Purported to be the secret of long life and the backbone to a Mediterranean diet, olive oil has supposedly been in existence since the Neolithic era. It was harvested from trees grown in the wild and pressed by hand, and used for fuel as well as food. It was saved for the nobility at first, then became more available as trees were cultivated and presses became more sophisticated with the ability to offer more than one pressing.
Extra virgin olive oil is the first pressing and by far the greenest, thickest and most flavoursome of the oils. This tends to be used on dressings or drizzled over cooked food but will burn at a low temperature. Subsequent pressings create much lighter oils both in flavour and viscosity and these can be used for cooking at higher temperatures.
Olive oil is a bit of a wonder oil, not only used in cooking but for religious ceremonies and skin and beauty products. In the late 90s it was almost impossible to order bread and butter in a restaurant, instead you were served bread and a small dish of olive oil with a dash of balsamic vinegar artistically dripped in the oil. In some places it was possible to choose your olive oil as you would a bottle of wine. As much as I love olive oil, I am glad to see butter has returned to its rightful place next to the bread.
I once went olive picking. A friend lived in Rome and she invited me to spend a weekend olive picking with her colleagues who had just bought a house with an olive grove attached, in Abruzzo region. The area was full of olive trees, a major source of income in that area, and at the end of October each year the villagers would get together en masse to pick each other’s trees and send the olives off to the presses.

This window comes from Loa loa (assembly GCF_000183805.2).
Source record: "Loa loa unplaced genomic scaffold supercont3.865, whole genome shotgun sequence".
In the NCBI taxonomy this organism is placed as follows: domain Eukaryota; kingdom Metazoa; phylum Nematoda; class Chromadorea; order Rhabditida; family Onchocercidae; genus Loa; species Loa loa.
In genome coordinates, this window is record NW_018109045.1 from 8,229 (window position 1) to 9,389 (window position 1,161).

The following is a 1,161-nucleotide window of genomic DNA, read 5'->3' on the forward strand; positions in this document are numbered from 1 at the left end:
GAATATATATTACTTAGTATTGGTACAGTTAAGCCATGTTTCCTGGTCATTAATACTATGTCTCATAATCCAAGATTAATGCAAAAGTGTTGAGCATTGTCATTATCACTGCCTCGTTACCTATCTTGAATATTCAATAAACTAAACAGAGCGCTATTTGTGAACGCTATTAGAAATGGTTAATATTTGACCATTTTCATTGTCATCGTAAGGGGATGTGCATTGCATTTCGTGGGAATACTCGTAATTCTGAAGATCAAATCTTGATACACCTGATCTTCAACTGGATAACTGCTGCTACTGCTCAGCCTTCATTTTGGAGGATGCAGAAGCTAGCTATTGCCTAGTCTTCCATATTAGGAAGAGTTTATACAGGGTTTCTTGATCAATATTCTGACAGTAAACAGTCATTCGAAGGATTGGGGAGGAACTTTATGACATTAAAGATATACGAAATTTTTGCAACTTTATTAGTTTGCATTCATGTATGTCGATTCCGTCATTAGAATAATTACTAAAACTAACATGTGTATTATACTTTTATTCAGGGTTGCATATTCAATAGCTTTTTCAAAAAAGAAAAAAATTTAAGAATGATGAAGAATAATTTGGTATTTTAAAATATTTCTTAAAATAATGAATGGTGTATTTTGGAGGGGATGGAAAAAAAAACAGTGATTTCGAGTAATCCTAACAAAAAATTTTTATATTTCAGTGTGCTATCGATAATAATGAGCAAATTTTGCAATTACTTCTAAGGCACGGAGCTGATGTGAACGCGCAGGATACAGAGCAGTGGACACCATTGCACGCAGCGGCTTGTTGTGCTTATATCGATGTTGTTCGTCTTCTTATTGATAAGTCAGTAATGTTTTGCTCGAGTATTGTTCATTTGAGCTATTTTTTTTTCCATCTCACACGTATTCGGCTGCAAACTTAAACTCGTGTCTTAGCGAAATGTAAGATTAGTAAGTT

It was a great experience. The men would comb an electric rake through the trees and the olives would rain down onto a sheet that had been placed underneath. Everyone would then gather up all the olives and fill up crates, which were then loaded onto a truck and taken to the local press.
As I recall the host farmer’s wife would come around every so often with wine and beer. At lunch we all sat at a long table in the farmhouse and ate fabulous grilled chicken and beautifully cooked pasta with sauces made out of home grown tomatoes and drank locally produced wine. I loved it. We struggled back to work to complete our olive picking mission and did the same again the next day at someone else’s farm.
When no one was looking I picked an olive off the tree and bit into it. Boy I wish I hadn’t, it had a really strong flavour, the sort that made you spit it out immediately and it numbed my mouth and lips for ages. When I admitted this to my friend she laughed and said that she had done that too.
Sadly I wasn’t there long enough to see the press but maybe another time.
The olive oil pictured (gifted) was selected by Theo Randall for use and for sale in his restaurant at the Intercontinental Hotel in London. A great example of Italian Olive oil. If you can’t get this, choose a good one from your local supermarket in a dark bottle and use by the expiry date as olive oil does not age well.